Friday, November 30

65 Poor Life Decisions - The CDP Book.

Click Here To Buy The Book!

There are two ways you can order copies of 65 Poor Life Decisions, my debut book:

1. Directly through Lulu, by clicking on the above link, banner link, OR THIS LINK. It's safe, secure and simple. Cost is $15.95. If you're feeling charitable, feel free to leave me a 5-star review or any kind words while you're there.

2. Directly through me, which includes a copy of the book, shipping to anywhere in the nation, autographs/personalization and free CDP merch. Cost is $21, and we will accept money orders or well-concealed cash (no checks).

Send the $21, along with a return address, name to make the book out to, and e-mail address for delivery confirmation, to:

theCDP.
PO Box 865
Sun Prairie, WI 53590


If you are requesting a copy through me, and you live outside of the United States, please send $25 to cover extra shipping charges. American money or International money orders only, please.

If you are paying via money order, please make orders out to Ryan Zeinert, not 'theCDP.' Also, while money orders are traceable and secure, I can't be held responsible if your cash payment doesn't make it to my PO Box.

Thank you so much in advance for liking my dumb little stories; I can't thank you enough. This is honestly one of the neatest days of my life, and I have each of you to thank. Cheers.

Buy The CDP Book Here!

UPDATE #1 - The almighty Kevin Palmer from PointlessBanter.net has put up a '5 Questions' interview with me concerning the release of the book. It's hilarious and informative, you can check it out right here!

UPDATE #2 - HoneyFlora over at 10 Links A Day has allowed me to guest blog and list my top 10 favorite humor sites on the web. I even give a shout out to CDP alumni Pork Tornado, Pointless Banter and the Cargirl News Minute! You can check it out right here!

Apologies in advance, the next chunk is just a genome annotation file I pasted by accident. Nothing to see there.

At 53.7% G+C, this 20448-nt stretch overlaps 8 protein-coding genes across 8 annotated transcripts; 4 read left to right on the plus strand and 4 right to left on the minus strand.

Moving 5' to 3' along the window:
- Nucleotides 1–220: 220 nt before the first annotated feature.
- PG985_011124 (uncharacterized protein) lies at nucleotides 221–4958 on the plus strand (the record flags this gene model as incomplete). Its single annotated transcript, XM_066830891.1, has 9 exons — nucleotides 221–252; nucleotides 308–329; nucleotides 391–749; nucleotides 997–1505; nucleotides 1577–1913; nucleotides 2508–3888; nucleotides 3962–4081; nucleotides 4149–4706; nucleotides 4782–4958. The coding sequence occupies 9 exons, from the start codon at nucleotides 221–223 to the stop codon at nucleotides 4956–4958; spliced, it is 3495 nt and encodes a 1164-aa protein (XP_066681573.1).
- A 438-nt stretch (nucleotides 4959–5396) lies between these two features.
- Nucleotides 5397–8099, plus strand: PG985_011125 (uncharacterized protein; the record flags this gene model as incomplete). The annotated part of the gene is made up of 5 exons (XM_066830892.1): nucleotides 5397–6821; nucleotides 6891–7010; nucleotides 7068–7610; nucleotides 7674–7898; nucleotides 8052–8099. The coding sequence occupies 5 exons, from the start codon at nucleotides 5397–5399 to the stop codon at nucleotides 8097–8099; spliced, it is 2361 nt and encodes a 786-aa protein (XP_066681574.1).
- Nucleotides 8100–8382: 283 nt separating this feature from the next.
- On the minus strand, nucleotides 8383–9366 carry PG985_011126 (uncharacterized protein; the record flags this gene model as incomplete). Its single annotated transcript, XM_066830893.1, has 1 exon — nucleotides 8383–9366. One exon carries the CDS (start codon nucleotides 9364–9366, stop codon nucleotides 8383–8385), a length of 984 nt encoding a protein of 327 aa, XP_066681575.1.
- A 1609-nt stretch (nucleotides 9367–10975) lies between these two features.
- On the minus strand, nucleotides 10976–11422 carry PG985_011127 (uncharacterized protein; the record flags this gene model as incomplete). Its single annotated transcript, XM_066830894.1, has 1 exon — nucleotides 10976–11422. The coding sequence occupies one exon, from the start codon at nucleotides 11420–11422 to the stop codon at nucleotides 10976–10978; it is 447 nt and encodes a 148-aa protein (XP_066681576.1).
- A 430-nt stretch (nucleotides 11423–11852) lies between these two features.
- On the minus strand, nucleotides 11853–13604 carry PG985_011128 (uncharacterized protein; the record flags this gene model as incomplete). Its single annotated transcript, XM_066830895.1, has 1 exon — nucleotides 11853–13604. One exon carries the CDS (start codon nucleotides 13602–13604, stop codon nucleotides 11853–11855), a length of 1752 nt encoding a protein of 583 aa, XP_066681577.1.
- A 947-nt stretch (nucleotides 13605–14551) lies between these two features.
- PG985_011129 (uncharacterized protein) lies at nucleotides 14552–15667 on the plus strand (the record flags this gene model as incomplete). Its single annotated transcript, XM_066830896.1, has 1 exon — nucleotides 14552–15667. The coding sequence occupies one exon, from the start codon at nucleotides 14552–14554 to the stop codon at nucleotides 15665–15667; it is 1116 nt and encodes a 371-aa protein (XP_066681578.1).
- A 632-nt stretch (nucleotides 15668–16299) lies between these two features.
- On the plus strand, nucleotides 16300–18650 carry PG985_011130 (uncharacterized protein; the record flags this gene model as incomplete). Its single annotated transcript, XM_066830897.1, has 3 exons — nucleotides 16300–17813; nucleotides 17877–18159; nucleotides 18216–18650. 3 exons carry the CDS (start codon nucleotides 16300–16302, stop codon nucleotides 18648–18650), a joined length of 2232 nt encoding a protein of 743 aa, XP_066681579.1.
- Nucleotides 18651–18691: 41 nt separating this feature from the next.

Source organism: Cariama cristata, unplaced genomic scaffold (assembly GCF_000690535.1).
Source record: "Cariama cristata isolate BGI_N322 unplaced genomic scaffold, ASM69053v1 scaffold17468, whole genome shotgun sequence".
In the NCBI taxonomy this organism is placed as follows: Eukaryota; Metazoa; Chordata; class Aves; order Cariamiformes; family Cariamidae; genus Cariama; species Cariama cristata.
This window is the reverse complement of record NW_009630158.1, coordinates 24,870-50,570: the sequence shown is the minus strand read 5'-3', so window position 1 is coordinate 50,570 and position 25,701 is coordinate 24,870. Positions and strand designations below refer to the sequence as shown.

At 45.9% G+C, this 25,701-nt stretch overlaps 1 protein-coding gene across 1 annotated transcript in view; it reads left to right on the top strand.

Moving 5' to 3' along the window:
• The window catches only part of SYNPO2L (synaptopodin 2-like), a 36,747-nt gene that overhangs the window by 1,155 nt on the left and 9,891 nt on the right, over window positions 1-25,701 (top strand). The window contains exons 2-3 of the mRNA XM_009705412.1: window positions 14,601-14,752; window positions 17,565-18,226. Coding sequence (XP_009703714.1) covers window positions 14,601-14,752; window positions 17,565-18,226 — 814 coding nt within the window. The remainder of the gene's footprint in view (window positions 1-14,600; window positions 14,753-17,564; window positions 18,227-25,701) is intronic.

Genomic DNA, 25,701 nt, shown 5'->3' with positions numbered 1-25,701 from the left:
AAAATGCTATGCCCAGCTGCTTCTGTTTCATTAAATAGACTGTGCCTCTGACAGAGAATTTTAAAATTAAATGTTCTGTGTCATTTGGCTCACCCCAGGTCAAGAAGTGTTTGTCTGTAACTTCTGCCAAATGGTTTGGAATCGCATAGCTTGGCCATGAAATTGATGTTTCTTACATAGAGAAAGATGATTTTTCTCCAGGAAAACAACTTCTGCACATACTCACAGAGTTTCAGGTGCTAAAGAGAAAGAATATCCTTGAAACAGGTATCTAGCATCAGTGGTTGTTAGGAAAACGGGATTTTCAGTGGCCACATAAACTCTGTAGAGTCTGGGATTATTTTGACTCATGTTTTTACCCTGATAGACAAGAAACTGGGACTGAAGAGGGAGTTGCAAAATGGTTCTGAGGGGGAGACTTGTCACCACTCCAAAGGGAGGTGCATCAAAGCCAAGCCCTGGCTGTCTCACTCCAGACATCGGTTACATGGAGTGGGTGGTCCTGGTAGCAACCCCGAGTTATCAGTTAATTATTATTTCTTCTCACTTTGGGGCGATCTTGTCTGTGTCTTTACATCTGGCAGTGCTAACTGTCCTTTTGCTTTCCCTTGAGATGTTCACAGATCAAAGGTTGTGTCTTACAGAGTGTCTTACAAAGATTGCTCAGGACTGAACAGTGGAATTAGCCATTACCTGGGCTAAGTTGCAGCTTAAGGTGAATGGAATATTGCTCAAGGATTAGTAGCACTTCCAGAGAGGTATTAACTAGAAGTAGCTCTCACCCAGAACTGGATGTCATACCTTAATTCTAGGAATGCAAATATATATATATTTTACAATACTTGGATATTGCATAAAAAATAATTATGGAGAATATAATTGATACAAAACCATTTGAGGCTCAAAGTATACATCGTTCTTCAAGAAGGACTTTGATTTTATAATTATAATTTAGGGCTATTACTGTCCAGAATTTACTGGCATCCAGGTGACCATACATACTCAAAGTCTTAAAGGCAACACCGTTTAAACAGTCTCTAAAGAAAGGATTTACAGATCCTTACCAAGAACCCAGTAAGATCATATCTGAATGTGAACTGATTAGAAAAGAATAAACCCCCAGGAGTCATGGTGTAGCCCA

UPDATE #3 - Cargirl over at the highly underrated and hard-working Cargirl News Minute has posted a brief reminder/plug for 65 Poor Life Decisions. You can check it out right here!

UPDATE #4 - JT from Spork Nation posted one of my absolute favorite interviews concerning the book. It was done 'live chat' style and the questions were great. It's about as personal as I'll get in an interview, so please take a look at it if you want to read something slightly more insightful than what I'm used to. You can check it out right here!

UPDATE #5 - Since we're going interview-crazy today, here's a good one conducted by Jesse Russell for Dane 101 awhile back. You can check it out right here!

UPDATE #6 - Will Betheboy has been so kind as to plug 65 Poor Life Decisions on his blog. Now if I can only convince him to upload a photo of him or Nina kissing the book...hmmm... You can check it out right here!

UPDATE #7 - Kenny Frankly is plugging 65 Poor Life Decisions on her blog, Topping From The Bottom. You can check it out right here!

UPDATE #8 - On Friday afternoon, I met up with a few friends, signed a few books and had a few drinks.

Release Party Coaster.

At least I know that my book is good for something.

UPDATE #9 - Maus from Idle Neatness posted a brief plug for 65 Poor Life Decisions, complete with sexy banners and links. You can check it out right here!

UPDATE #10 - Vintage Caveman just put up a link to my site, a link to the book, and some kind words concerning 65 Poor Life Decisions. He's going the mail-order route; choosing to conceal his cash in a box of Mike-n-Ikes. I have the greatest fans in the world, hands down. You can check it out right here!